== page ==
Tips for Caregivers Feed

According to an AARP survey, the vast majority of boomers have stated that they want to stay in their current homes rather than move to another setting for their later years. This attitude has been the springboard for many aging in place advocates as well as businesses like contractors and high tech companies. Read more →

Dear Carol: My husband and I cared for my mom in our home for several years before she passed away two months ago. The first two weeks I was nearly paralyzed with grief. After that, like someone flipped a switch, I went into a wild cleaning and tossing out spree. I just had to do something. Now, I’ve sunk into a low that’s hard to explain. I don’t want to get out of bed, shower, or even talk to anyone. I’ve been taking antidepressants for years, and have done well on them. I don’t think that my depression is making my depression worse since I know what that feels like, but I will see my doctor next month. Do you hear of these things with others?– ER Read more →

Surgery presents a greater risk as people age than the same surgery would have presented when this person was younger. Older people often have less robust immune systems so they are more at risk for general infections and they are more at risk for pneumonia. However, one of the most frightening risks for older people is post-surgical delirium. Read more →

The issues that are probably most often covered up are alcohol or drug abuse, but not far behind would be cognitive problems. It’s been known for some time that dementia has overtaken cancer as the most feared disease. It’s also well known that there’s no cure for dementia at this time. Additionally, even people with healthy brains who make an occasional wrong decision have a tendency to cover up. Read more →

Dad's dementia taught me what it was to both grieve immediately the loss of the man as he was before surgery, yet feel gratitude for having him alive. Gratitude aside, learning how to care for my now very changed father challenged me. Somehow, I had to muddle through what is often referred to as ambiguous loss, while putting on a brave face for Dad. This type of gut-level loss is often defined as a "confusing feeling of interacting with someone who is not fully present mentally or socially." Read more →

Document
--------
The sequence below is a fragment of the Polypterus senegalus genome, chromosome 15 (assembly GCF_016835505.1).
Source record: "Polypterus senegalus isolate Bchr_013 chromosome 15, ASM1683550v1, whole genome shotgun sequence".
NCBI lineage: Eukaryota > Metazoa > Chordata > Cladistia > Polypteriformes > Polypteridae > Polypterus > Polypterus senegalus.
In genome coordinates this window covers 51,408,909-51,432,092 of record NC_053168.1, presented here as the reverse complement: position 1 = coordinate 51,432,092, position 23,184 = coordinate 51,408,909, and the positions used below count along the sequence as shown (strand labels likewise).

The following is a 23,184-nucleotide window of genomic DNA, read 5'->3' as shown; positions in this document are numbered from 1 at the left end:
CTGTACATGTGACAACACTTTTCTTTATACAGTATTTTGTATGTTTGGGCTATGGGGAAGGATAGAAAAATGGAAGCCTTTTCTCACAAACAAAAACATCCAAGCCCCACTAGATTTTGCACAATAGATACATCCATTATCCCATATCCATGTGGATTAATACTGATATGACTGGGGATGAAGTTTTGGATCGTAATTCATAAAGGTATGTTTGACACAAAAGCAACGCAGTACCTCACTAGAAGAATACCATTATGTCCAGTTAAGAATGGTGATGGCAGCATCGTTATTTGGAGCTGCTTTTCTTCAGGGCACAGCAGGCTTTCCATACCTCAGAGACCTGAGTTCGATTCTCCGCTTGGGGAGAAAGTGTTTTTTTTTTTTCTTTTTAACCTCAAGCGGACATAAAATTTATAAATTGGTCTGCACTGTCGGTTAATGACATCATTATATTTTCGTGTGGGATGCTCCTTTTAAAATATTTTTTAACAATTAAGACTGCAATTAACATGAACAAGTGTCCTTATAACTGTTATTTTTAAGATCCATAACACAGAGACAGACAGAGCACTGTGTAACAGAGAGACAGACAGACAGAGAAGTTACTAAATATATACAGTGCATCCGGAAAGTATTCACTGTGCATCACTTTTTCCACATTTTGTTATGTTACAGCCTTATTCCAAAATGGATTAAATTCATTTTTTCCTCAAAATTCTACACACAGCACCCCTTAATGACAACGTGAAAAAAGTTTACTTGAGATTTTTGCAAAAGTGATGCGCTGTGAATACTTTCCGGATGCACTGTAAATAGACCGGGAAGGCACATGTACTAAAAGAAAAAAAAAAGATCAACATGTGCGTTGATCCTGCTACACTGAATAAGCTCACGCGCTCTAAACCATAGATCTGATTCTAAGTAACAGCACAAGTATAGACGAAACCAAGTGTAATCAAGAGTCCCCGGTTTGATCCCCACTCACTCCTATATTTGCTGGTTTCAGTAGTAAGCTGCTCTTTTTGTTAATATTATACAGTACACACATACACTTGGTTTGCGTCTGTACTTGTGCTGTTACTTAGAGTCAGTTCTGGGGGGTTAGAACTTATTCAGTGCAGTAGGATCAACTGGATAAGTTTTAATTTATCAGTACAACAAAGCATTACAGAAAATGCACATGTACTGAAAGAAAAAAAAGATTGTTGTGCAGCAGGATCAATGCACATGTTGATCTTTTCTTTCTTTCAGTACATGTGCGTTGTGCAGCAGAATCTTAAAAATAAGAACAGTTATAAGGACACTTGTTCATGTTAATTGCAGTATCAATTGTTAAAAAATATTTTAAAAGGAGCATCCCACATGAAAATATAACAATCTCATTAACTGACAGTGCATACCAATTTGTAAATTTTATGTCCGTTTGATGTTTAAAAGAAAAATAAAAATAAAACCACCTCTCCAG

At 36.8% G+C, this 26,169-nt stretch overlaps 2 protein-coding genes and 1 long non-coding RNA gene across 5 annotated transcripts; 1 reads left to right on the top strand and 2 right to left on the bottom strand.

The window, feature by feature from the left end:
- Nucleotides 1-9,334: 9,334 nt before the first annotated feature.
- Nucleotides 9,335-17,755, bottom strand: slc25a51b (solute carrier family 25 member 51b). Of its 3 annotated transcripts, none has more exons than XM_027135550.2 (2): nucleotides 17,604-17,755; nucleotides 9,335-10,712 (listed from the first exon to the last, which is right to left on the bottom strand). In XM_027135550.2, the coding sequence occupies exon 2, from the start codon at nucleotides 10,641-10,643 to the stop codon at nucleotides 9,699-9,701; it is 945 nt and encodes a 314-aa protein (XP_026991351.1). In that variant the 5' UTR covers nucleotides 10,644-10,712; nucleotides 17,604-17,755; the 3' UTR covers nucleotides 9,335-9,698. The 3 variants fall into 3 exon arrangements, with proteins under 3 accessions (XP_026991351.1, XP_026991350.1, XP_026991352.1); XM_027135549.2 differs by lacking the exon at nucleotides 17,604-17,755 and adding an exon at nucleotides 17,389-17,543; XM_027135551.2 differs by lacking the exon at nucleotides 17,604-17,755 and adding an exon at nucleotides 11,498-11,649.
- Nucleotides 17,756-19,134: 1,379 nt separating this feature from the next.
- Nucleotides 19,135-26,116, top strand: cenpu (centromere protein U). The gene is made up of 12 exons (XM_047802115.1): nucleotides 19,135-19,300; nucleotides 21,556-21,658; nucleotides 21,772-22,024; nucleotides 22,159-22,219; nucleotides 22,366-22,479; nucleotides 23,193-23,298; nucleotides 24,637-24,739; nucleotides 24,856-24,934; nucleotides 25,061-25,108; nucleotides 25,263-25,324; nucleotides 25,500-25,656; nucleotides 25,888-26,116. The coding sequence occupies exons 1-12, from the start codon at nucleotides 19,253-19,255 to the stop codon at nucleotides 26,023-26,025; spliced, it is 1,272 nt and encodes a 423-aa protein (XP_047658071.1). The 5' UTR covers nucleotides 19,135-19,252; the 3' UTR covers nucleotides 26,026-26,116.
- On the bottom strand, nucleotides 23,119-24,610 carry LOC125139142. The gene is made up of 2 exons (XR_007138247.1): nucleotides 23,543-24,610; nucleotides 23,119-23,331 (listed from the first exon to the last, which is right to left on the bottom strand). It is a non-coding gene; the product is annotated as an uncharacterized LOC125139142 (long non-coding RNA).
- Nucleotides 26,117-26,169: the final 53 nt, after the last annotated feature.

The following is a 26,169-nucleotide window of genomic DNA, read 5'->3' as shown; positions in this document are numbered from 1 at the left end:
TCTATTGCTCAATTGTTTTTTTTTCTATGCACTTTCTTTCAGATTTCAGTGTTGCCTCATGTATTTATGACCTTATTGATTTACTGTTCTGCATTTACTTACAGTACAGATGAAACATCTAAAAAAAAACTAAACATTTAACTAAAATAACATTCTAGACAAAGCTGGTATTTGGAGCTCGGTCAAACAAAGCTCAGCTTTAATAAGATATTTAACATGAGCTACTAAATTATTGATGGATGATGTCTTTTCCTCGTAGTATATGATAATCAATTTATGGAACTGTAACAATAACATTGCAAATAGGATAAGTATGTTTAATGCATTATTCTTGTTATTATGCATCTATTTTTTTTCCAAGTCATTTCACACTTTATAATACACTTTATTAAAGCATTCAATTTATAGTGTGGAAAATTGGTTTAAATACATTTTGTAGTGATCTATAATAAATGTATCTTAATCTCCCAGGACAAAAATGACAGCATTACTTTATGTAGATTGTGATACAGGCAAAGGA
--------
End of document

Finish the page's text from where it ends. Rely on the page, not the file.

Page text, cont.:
When the average person thinks of dementia, generally Alzheimer’s disease comes to mind. At the same time, the person will likely think of memory loss. Both of these conclusions are understandable since Alzheimer’s is the most common form of dementia and memory issues are often, though not always, the first symptom of that disease. Read more →

Emergencies come with caregiving. Whether an emergency means accompanying a loved one to the ER or making a trip to the person’s home or nursing home, the more information we have at our fingertips the better.  Read more →

Eight out of 10 older adults take at least one medication and many take three or more daily. Older adults comprise 13 percent of the population but account for 34 percent of all prescription medicine use and 30 percent of all over-the-counter medication use. Also, older adults often use multiple medicines (averaging 14 prescriptions each), increasing the risk of drug interactions, mix-ups, and the potential for harmful side effects. Read more →

Dear Carol: My widowed dad is 76. He's in good health and lives alone on a farm several miles from the metro area. Dad drives around the farm and to the neighboring town but stays out of the metro because of the traffic. His nearest neighbors are a couple of miles away. My two siblings and I split the visiting so that someone sees Dad once a week, but with winter weather, the possibility of him going a couple of weeks alone is real. We want him to move to the metro for safety and healthcare. I’m terrified that something will happen to him out there when the roads are bad and no one will know. How do we get him to see reason? – KT Read more →

Memory loss can be one of the first symptoms a person experiences with Alzheimer’s, and those living with Lewy body dementia may also become easily confused. These varied symptoms can make maintaining relationships more difficult, but friendships are no less important for people with dementia than for the rest of us. Maintaining relationships, however, especially among friends who are not pressured to continue involvement because of a new sense of duty over a person with dementia, can take work. This guide discusses how caregivers can help by educating willing visitors who want to be helpful but simply don’t know how to make a visit tolerable, let alone, meaningful. Read more →